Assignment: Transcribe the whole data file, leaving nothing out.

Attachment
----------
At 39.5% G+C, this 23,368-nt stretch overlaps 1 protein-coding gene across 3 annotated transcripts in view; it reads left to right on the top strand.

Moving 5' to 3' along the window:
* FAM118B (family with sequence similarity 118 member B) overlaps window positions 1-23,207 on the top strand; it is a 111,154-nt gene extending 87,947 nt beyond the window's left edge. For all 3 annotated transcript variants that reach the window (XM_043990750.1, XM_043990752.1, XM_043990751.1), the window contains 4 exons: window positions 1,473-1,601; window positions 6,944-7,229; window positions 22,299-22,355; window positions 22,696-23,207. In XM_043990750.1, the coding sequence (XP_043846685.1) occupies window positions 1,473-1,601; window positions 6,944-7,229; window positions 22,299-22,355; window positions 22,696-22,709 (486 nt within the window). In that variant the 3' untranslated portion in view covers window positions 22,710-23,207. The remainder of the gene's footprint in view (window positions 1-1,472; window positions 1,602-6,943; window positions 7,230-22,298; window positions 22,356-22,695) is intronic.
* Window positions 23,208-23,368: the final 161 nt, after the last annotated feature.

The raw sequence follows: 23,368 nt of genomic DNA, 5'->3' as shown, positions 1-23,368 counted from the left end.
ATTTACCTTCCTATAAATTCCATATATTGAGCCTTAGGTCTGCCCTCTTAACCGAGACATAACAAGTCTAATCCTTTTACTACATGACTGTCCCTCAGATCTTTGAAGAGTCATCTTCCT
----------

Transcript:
At 39.5% G+C, this 23,368-nt stretch overlaps 1 protein-coding gene across 3 annotated transcripts in view; it reads left to right on the top strand.

Moving 5' to 3' along the window:
* FAM118B (family with sequence similarity 118 member B) overlaps window positions 1-23,207 on the top strand; it is a 111,154-nt gene extending 87,947 nt beyond the window's left edge. For all 3 annotated transcript variants that reach the window (XM_043990750.1, XM_043990752.1, XM_043990751.1), the window contains 4 exons: window positions 1,473-1,601; window positions 6,944-7,229; window positions 22,299-22,355; window positions 22,696-23,207. In XM_043990750.1, the coding sequence (XP_043846685.1) occupies window positions 1,473-1,601; window positions 6,944-7,229; window positions 22,299-22,355; window positions 22,696-22,709 (486 nt within the window). In that variant the 3' untranslated portion in view covers window positions 22,710-23,207. The remainder of the gene's footprint in view (window positions 1-1,472; window positions 1,602-6,943; window positions 7,230-22,298; window positions 22,356-22,695) is intronic.
* Window positions 23,208-23,368: the final 161 nt, after the last annotated feature.

The raw sequence follows: 23,368 nt of genomic DNA, 5'->3' as shown, positions 1-23,368 counted from the left end.
ATTTACCTTCCTATAAATTCCATATATTGAGCCTTAGGTCTGCCCTCTTAACCGAGACATAACAAGTCTAATCCTTTTACTACATGACTGTCCCTCAGATCTTTGAAGAGTCATCTTCCT